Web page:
Whether the use of a mark will result in likelihood of confusion under the Lanham Act is a question of fact. Gennie Shifter, LLC v. Lokar, Inc. at *29-30 (citing The John Allan Co. v. The Craig Allen Co., LLC, 540 F.3d 1133, 1138 (10th Cir. 2008)). Colorado falls within the Tenth Circuit, which has enumerated six factors to consider when addressing the likelihood of confusion regarding a registered mark. Those six factors are: (1) the degree of similarity between the marks; (2) the intent of the alleged infringer in adopting the mark; (3) evidence of actual confusion; (4) similarity of products and manner of marketing; (5) the degree of care likely to be exercised by purchasers; and (6) the strength or weakness of the marks. Id. at *30. See also, King of the Mountain Sports, Inc. v. Chrysler Corp., 185 F.3d 1084, 1090 (10th Cir. 1999).
None of the six factors are dispositive, and the final determination must be based on consideration of all relevant factors. Gennie Shifter, LLC v. Lokar, Inc. at *30. The plaintiff has the burden of proving the likelihood of confusion. Id.
Degree of Similarity
Degree of similarity is based on three levels: sight, sound and meaning. Id. at *31 (citing sally Beauty Co. v. Beautyco, Inc., 304 F.3d 964, 972 (10th Cir. 2002)). See also, Big O Tires, Inc. v. Bigfoot 4x4, Inc. at 1223. Similarities are weighed more heavily than differences. Gennie Shifter, LLC v. Lokar, Inc. at *31. In the case were one feature of a mark is more significant than other features, the Court will give greater force to the dominant feature. Id.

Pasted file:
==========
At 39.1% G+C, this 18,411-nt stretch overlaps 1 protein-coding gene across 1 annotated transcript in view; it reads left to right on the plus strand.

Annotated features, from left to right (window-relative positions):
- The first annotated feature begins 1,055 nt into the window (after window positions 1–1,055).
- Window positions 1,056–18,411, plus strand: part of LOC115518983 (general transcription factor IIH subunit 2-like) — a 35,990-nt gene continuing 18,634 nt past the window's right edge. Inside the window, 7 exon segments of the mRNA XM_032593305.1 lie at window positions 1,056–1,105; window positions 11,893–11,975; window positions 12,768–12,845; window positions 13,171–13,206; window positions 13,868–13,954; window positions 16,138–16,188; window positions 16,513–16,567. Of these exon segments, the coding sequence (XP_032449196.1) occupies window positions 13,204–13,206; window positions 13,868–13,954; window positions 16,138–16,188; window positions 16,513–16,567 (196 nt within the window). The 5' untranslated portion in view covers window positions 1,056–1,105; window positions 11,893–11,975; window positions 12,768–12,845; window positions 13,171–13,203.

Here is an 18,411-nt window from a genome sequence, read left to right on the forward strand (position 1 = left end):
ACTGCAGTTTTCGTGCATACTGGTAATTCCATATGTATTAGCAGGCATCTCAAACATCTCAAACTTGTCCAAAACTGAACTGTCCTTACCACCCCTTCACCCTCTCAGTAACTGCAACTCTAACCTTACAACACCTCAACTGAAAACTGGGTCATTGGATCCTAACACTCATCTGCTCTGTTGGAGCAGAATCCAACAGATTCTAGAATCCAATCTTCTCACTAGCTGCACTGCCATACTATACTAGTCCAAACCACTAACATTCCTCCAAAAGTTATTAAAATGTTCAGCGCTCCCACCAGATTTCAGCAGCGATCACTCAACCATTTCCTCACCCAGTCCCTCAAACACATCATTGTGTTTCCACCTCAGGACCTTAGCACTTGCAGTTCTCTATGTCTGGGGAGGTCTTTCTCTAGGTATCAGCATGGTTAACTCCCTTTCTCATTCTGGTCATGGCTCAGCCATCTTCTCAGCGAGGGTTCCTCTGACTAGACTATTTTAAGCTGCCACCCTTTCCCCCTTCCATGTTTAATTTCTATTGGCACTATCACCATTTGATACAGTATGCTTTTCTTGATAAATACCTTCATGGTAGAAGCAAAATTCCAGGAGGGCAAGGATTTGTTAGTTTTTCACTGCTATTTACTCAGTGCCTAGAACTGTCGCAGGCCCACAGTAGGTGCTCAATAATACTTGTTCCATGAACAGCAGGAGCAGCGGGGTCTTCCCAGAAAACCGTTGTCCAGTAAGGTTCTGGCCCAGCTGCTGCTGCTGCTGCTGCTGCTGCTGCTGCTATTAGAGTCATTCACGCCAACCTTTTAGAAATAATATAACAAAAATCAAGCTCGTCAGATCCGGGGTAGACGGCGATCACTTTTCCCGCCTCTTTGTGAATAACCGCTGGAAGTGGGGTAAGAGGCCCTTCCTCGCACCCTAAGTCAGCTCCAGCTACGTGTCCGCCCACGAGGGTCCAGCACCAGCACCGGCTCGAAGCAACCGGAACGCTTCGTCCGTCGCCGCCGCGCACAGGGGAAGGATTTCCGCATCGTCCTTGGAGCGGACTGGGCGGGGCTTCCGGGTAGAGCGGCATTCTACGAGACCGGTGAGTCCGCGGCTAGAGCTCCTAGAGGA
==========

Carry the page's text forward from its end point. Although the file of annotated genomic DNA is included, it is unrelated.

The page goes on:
Intent of Alleged Infringer
If there is intent to derive benefit from a registered mark's reputation or good will, it weighs heavily in the plaintiff's favor. Id. at *32. If there is no evidence that the defendant intended to derive benefit, then the factor weighs against the likelihood of confusion.
Evidence of actual confusion is not necessary to find a likelihood of confusion, however it is considered the best evidence to establish the third prong of the infringement test. Id. at *34 (citing The John Allan Co. v. The Craig Allen Co. at 1140). See also, King of the Mountain Sports, Inc. v. Chrysler Corp. at 1092.